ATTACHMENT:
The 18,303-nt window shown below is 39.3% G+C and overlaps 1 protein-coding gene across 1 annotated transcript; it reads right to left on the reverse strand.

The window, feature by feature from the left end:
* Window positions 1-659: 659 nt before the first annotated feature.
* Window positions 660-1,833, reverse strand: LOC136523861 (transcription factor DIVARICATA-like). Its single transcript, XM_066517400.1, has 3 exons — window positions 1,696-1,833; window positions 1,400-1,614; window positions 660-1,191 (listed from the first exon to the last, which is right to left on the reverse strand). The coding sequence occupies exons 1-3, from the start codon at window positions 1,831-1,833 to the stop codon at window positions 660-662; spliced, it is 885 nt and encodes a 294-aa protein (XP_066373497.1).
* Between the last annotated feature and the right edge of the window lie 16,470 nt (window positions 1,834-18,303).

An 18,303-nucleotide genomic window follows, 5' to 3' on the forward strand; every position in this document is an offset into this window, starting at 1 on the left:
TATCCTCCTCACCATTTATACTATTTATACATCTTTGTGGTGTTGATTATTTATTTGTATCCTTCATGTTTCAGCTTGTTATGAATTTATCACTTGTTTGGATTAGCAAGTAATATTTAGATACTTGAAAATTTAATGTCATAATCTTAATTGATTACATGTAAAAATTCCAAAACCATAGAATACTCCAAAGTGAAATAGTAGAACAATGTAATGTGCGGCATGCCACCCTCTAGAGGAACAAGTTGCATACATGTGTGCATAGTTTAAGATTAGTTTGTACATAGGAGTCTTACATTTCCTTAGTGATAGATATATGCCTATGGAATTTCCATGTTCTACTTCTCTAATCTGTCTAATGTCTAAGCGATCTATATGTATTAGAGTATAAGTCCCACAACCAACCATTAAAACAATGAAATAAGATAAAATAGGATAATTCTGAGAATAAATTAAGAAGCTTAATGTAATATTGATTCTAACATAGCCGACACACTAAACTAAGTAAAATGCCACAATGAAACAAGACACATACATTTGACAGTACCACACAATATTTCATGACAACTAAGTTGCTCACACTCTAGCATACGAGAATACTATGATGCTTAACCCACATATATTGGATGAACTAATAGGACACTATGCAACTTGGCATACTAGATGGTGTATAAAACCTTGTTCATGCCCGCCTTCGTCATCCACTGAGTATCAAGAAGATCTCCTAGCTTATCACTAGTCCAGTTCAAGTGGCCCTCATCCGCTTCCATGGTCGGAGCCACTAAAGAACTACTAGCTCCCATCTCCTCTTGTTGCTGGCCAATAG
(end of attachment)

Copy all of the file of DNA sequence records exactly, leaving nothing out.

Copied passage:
The 18,303-nt window shown below is 39.3% G+C and overlaps 1 protein-coding gene across 1 annotated transcript; it reads right to left on the reverse strand.

The window, feature by feature from the left end:
* Window positions 1-659: 659 nt before the first annotated feature.
* Window positions 660-1,833, reverse strand: LOC136523861 (transcription factor DIVARICATA-like). Its single transcript, XM_066517400.1, has 3 exons — window positions 1,696-1,833; window positions 1,400-1,614; window positions 660-1,191 (listed from the first exon to the last, which is right to left on the reverse strand). The coding sequence occupies exons 1-3, from the start codon at window positions 1,831-1,833 to the stop codon at window positions 660-662; spliced, it is 885 nt and encodes a 294-aa protein (XP_066373497.1).
* Between the last annotated feature and the right edge of the window lie 16,470 nt (window positions 1,834-18,303).

An 18,303-nucleotide genomic window follows, 5' to 3' on the forward strand; every position in this document is an offset into this window, starting at 1 on the left:
TATCCTCCTCACCATTTATACTATTTATACATCTTTGTGGTGTTGATTATTTATTTGTATCCTTCATGTTTCAGCTTGTTATGAATTTATCACTTGTTTGGATTAGCAAGTAATATTTAGATACTTGAAAATTTAATGTCATAATCTTAATTGATTACATGTAAAAATTCCAAAACCATAGAATACTCCAAAGTGAAATAGTAGAACAATGTAATGTGCGGCATGCCACCCTCTAGAGGAACAAGTTGCATACATGTGTGCATAGTTTAAGATTAGTTTGTACATAGGAGTCTTACATTTCCTTAGTGATAGATATATGCCTATGGAATTTCCATGTTCTACTTCTCTAATCTGTCTAATGTCTAAGCGATCTATATGTATTAGAGTATAAGTCCCACAACCAACCATTAAAACAATGAAATAAGATAAAATAGGATAATTCTGAGAATAAATTAAGAAGCTTAATGTAATATTGATTCTAACATAGCCGACACACTAAACTAAGTAAAATGCCACAATGAAACAAGACACATACATTTGACAGTACCACACAATATTTCATGACAACTAAGTTGCTCACACTCTAGCATACGAGAATACTATGATGCTTAACCCACATATATTGGATGAACTAATAGGACACTATGCAACTTGGCATACTAGATGGTGTATAAAACCTTGTTCATGCCCGCCTTCGTCATCCACTGAGTATCAAGAAGATCTCCTAGCTTATCACTAGTCCAGTTCAAGTGGCCCTCATCCGCTTCCATGGTCGGAGCCACTAAAGAACTACTAGCTCCCATCTCCTCTTGTTGCTGGCCAATAG